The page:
The two-and-a-half year period in which the Marine Corps' Infantry Officer Course became gender-integrated for research will end without a single female graduate.
The final iteration of IOC to accept female Marines on a volunteer basis began April 2 with two female participants. One was a volunteer and one was a member of the newly integrated ground intelligence track.
Both were dropped that same day during the grueling initial Combat Endurance Test, said Capt. Maureen Krebs, a spokeswoman for Headquarters Marine Corps. Nine of the 90 men who began the course were also cut.
IOC, held quarterly at Marine Corps Base Quantico, Virginia, began accepting female officers fresh out of training in September 2012 as part of a larger research effort into the feasibility of opening ground combat jobs to women. Lieutenants who made it through the legendarily tough 86-day course would not receive an infantry military occupational specialty or career advancement; they did it only for the challenge and the hope of being part of a historical Marine Corps achievement.
But as the research continued, few volunteers took advantage of the opportunity. By July 2014, only 20 female officers had attempted the course. Only one made it through the Combat Endurance Test, and none made it to the end.
In an effort to achieve their goal of 100 female volunteers cycling through IOC, the Marine Corps opened the course to female company-grade officers in October 2014, making hundreds more Marines eligible for the course. The Corps also began requiring that volunteers get a first-class score on the male version of the service's Physical Fitness Test in an effort to better prepare them for the rigors of IOC.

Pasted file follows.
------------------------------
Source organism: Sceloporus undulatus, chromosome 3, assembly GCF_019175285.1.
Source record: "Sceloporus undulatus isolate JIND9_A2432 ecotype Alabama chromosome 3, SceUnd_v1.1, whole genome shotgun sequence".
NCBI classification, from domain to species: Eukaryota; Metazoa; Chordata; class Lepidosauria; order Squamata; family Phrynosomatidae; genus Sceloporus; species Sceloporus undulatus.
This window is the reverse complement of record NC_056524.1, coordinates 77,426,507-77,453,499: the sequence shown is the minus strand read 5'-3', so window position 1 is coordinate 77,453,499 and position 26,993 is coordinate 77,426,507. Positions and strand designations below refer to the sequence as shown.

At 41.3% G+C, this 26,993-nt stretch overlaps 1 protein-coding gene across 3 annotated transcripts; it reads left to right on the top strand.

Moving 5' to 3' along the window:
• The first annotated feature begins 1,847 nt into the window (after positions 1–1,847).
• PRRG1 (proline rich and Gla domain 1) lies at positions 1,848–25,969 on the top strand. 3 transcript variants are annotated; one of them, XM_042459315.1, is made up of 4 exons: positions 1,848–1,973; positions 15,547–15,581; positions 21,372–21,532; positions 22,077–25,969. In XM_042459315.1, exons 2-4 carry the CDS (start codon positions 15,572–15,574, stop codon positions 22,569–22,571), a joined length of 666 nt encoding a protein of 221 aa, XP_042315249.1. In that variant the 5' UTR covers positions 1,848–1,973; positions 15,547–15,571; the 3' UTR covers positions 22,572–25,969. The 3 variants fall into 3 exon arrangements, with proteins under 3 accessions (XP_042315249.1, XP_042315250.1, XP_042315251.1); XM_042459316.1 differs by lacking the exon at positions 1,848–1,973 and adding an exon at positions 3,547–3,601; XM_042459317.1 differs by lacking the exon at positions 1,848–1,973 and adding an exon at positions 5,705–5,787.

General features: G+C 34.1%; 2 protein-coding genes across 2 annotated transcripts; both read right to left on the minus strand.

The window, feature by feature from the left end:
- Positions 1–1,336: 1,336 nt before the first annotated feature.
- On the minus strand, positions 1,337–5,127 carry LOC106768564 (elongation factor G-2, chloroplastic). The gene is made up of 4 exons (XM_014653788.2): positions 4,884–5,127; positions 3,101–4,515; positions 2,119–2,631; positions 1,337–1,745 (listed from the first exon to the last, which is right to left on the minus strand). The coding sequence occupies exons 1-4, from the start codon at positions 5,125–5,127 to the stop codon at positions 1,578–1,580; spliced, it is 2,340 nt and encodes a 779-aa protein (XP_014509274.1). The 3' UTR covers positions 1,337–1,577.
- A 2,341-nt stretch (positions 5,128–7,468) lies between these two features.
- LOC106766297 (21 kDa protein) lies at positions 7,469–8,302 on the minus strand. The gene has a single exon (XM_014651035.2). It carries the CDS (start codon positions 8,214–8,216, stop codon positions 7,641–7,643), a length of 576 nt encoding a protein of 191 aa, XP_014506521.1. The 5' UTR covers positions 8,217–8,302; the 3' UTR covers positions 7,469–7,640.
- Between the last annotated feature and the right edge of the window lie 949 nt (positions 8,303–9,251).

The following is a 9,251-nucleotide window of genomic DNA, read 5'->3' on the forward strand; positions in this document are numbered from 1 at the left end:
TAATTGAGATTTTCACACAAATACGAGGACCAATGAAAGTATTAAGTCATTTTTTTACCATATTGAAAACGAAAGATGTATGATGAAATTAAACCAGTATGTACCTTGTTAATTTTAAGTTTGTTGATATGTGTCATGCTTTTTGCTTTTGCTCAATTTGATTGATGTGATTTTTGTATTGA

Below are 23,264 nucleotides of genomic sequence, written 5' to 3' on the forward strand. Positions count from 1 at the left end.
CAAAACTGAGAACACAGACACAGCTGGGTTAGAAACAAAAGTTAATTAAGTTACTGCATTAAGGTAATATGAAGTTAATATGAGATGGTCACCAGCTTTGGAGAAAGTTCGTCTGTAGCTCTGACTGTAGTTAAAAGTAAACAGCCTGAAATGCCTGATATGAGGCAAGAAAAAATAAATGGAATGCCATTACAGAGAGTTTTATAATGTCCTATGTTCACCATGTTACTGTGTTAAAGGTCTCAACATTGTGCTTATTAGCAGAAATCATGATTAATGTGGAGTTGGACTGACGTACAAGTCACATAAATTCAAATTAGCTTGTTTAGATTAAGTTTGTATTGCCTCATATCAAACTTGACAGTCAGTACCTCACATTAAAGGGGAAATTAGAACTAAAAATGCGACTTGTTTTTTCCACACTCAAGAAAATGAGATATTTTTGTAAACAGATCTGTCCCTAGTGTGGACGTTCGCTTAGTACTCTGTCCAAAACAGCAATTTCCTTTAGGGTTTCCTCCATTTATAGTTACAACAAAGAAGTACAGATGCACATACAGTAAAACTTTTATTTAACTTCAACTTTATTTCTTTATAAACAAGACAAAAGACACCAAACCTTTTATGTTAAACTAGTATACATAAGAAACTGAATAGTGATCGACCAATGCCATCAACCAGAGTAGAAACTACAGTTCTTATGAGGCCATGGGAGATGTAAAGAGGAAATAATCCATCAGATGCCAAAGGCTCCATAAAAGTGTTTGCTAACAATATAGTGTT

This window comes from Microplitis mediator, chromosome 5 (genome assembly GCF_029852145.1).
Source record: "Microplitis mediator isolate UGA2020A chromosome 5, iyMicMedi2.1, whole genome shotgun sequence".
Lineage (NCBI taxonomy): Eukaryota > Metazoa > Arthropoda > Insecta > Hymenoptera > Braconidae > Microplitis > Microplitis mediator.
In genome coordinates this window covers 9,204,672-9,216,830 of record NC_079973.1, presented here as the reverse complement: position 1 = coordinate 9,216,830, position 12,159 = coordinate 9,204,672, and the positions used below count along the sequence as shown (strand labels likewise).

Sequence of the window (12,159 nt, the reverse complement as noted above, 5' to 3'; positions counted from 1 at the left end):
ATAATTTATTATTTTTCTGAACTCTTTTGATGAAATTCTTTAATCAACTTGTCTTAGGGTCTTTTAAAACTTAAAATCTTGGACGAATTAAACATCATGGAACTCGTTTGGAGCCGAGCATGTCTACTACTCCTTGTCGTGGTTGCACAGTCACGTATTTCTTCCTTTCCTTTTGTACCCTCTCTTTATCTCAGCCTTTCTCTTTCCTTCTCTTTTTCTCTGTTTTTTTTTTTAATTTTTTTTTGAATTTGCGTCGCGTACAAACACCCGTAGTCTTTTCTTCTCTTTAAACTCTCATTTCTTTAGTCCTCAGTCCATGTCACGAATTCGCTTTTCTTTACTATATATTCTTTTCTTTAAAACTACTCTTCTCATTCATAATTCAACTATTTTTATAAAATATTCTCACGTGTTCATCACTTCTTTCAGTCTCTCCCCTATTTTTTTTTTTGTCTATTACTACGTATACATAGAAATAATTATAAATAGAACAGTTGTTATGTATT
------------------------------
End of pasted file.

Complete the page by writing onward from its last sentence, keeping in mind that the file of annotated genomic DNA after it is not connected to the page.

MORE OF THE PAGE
The effort was a mixed success. In the October iteration of IOC, three of the seven female volunteers made it through the Combat Endurance Test, bringing the total number of women to pass the test to four. Two of those who passed the test were captains from the fleet. As time passed, no influx of volunteers materialized, however.
The testing period ends with just 27 female volunteers having attempted the course. Two other female officers also attempted the course as part of required ground intelligence officer training. The 0203 ground intelligence officer military occupational specialty was opened to female officers in late 2013, with IOC as a qualification requirement for applicants. None of the 29 female officers made it to the end of the course.
While IOC is closing to volunteers, female applicants for ground intelligence officer positions will continue to attend the course in the future, Krebs said.
Officials have said that ongoing research will consider many aspects of temporarily integrating IOC, including the number of volunteers, their pass rate, and performance in the course. That data will be taken alongside other research points, including the much higher success rate for enlisted female Marines in passing the Infantry Training Battalion course at Camp Lejeune, North Carolina. As of February, 358 women had attempted the course, with 122 graduates, for a pass rate of 34 percent.
Also considered will be data generated from the Ground Combat Element Integrated Task Force, which is conducting assessments with male and female troops in a variety of infantry specialties now on the West Coast. All this information will be compiled this summer and used to inform Commandant Gen. Joseph Dunford's recommendation to the secretary of Defense on whether or not to open remaining ground combat units to female troops.
A decision is expected from the Pentagon early next year.